The Specialty Certificate Examination or SCE (formerly known as KBA or Knowledge Based Assessment) is now a compulsory component of assessment for Certificate of Completion of Training (CCT) for all UK respiratory trainees whose specialist training began in or after August 2007.
The SCE meets requirements for knowledge based assessments that are a part of the curricula submitted to Postgraduate Medical Education & Training Board (PMETB) by the Specialist Advisory Committees (SACs). UK trainees who have completed MRCP(UK) would normally take the Specialty KBA during higher specialist training, and should have made at least one attempt by the time of their penultimate year assessment. The SCE is a prerequisite for attainment of the CCT. The first Respiratory SCE took place on Wednesday 22 April 2009.
Further information about the examination and the registration process is available on the SCE website here.
A factsheet on the costs of the SCE has been published and is available here (July 2012).
All UK trainees who have obtained MRCP(UK) are eligible to take the SCE. UK trainees who are in a higher specialist training post but do not hold the MRCP(UK) are also eligible.
Candidates who pass the SCE will be awarded a 'Certificate in Respiratory Medicine'. All UK trainees with a 'Certificate in Respiratory Medicine who are recommended to GMC by the JRCPTB for a CCT will be entitled to apply to the Federation of the Royal Colleges of Physicians of the UK for the post-nominal 'MRCP(Respiratory Medicine)'.
Guidance for Candidates
BTS is keen to give up-to-date information and support and advice about the SCE and the exam in particular. The following guidance has been provided by Dr Adam Hill and Dr Ian Coutts, Secretary and Chair respectively of the Respiratory SCE Board.
For the time being, there is an annual diet each year. From 2013, we are moving the exam to September/October in order that the BTS Summer Meeting can help prepare you for this examination. There are two papers each lasting 3 hours. Each paper has 100 questions. In each question there should be five plausible answers and you have to select the answer that is most likely to be correct. This replaces the old true/false questions which are less discriminatory. There is no negative marking.
How are the questions created?
There is a complex process which we will summarise below:
The Specialist Question Writing Group (SQG) creates a bank of questions for the exam. The questions are based on the core Respiratory Curriculum This group meet up, peer review the questions and check the correct answer. These then get checked by the college for formatting and that the questions are written in the correct style. If there are major changes, these questions will be resubmitted to the next SQG meeting. There becomes a bank of available questions and from this bank, the secretary of the SCE examination board selects questions for the examination. We then have an examination board meeting where we review all the questions, check the images or results, check they are appropriate for the examination and once again check on the correct answer.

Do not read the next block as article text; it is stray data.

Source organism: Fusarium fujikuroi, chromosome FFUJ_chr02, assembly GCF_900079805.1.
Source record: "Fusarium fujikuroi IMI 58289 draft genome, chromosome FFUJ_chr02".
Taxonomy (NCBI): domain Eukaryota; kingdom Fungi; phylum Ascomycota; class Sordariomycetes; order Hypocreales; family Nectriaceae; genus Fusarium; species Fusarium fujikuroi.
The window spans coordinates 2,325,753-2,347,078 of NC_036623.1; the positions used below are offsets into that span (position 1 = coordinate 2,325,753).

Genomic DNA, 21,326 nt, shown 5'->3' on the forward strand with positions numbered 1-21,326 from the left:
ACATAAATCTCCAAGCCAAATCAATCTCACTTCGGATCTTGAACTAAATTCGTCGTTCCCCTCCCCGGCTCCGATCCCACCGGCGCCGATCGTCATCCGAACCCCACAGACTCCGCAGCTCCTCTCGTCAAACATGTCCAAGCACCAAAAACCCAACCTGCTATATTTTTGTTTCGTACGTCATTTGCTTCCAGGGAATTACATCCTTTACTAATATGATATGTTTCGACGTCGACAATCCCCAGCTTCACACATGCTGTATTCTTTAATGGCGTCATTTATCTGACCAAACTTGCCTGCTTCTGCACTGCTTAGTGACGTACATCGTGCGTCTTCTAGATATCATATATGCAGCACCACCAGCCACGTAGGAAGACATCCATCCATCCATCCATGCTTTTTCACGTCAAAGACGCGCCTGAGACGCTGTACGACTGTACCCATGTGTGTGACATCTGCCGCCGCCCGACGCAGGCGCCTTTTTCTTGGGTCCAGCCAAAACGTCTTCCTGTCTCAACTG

Following this, the final process is the Standard Setting Group - this is the group that creates the pass mark for the examination. This group review the papers set by the examination board and once again check that it is appropriate for the examination and agree on the correct answer. Members of this group have to estimate what percentage of the just passing candidate will pass the question and after statistical analysis a pass mark is made for the exam. There is a pass mark (mean) but we have a potential range of pass marks (standard deviation), so the passmark can be adjusted to allow an appropriate number of candidates to pass. The aim is that we have an 80% or greater pass rate with the exam - we want you to pass!
Below we have enclosed the blueprint of the most recent examination which gives a flavour of the split of questions used:
||NUMBER OF QUESTIONS
||Diffuse Parenchymal Lung Disease (DPLD)
||Disorders of the Pleura and Mediastinum including Pnemothorax
||Occupational & Environmental Disease
||Pulmonary Vascular Disease
||Sleep related breathing disorders and hypoventilation
||Tuberculosis and opportunistic Mycobacterial Disease
When to sit the exam?
The examination is set at the level of a newly appointed Consultant. It is recommended you sit the examination in your penultimate year i.e. ST6 or above. Sitting it earlier is not advised as you will not have had enough experience to date.
Tips on how to prepare for the exam?
- Work hard.
- Read the respiratory curriculum
- Attend MDM meetings in the various specialty blocks.
- Interpret lung function tests including spirometry, flow volume loops, full pulmonary function tests, exercise physiology and arterial blood gases.
- Interpret chest radiology including chest radiography, CT scanning and PET scanning.
- Read all the Guidelines by the British Thoracic Society and guidelines from other Societies such as the European and American Thoracic Societies.
- Read the key Respiratory Journals and keep up-to-date, for example the Amercian Journal of Respiratory and Critical Care Medicine, Thorax, European Respiratory Journal, CHEST and many others.
- Read relevant guidelines from NICE and SIGN.
- Attend BTS Short Courses.
- In certain areas, reading books can be very helpful and Thorax review new books.
The key advice if you are weak in certain areas, work at it and via multiple sources (e.g. short courses, guidelines, reading, talking with your educational supervisor - you can master it!
Sample SCE questions are available here.
"How to pass the SCE": a recent article by Dr John Mucklow, Associate Medical Director for the SCE, February 2010
If you have any queries please contact: firstname.lastname@example.org